Technicians resort to thermal cameras for inspection of any facility area for preventive maintenance programs. These cameras help them to quickly compare and measure heat signatures for all their equipment during inspections. The biggest advantage of using Infrared Thermography is they do not disrupt daily operations in the premise. You can get accurate readings on problem areas to determine the source of the problem. Signature failures can be fixed immediately without hampering the workflow process.
Combining Infrared Thermography with other technologies used for maintenance programs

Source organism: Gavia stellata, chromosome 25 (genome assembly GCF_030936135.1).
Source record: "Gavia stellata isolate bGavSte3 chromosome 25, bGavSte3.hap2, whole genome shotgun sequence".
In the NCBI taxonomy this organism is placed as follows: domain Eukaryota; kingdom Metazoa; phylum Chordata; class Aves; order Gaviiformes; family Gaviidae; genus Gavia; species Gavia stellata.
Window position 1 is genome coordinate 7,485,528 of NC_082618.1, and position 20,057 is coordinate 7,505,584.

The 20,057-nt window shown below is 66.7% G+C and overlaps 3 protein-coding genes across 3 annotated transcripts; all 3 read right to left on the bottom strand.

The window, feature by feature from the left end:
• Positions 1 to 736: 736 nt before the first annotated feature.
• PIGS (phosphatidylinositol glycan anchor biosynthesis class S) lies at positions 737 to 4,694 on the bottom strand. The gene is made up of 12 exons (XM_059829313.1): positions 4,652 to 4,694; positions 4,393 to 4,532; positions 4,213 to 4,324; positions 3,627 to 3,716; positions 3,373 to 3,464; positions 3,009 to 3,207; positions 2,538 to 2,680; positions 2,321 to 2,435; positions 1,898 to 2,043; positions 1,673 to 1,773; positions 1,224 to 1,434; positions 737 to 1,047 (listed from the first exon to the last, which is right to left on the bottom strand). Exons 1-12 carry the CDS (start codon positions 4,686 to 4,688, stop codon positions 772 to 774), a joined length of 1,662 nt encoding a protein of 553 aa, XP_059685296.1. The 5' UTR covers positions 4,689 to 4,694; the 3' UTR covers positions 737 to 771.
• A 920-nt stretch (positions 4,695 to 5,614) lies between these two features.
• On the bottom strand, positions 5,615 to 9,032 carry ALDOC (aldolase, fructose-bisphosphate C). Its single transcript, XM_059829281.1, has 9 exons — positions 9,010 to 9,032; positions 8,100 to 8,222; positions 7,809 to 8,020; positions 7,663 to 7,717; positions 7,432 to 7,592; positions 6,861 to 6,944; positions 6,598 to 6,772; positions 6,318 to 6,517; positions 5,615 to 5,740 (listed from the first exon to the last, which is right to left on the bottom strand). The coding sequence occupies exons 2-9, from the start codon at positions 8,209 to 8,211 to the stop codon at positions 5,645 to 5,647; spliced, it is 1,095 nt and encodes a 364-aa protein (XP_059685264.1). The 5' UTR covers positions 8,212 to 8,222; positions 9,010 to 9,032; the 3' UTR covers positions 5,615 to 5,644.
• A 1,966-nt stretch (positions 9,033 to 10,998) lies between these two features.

Experts of infrared thermography state that if the temperature of an area is rapidly different from any of its past readings, the facility can resort to additional technologies commonly used for maintenance like lube analysis, motor circuit readings, vibration, airborne ultrasound and the like. These alternative technologies will help the facility owners to investigate further the root of the issue to determine the next step for action.
Keep all your readings in a single computer system
For achieving the best results, it is prudent to integrate all the maintenance technologies you generally resort to for inspection into a single computer system. You should create work orders, reports, histories, and equipment lists for all of them so that you have a single platform for the information. Once you get data from your infrared thermal camera, you can correlate this data with these technologies. From this, you can frame the real operating condition of all of the above assets in a single report with an integrated format.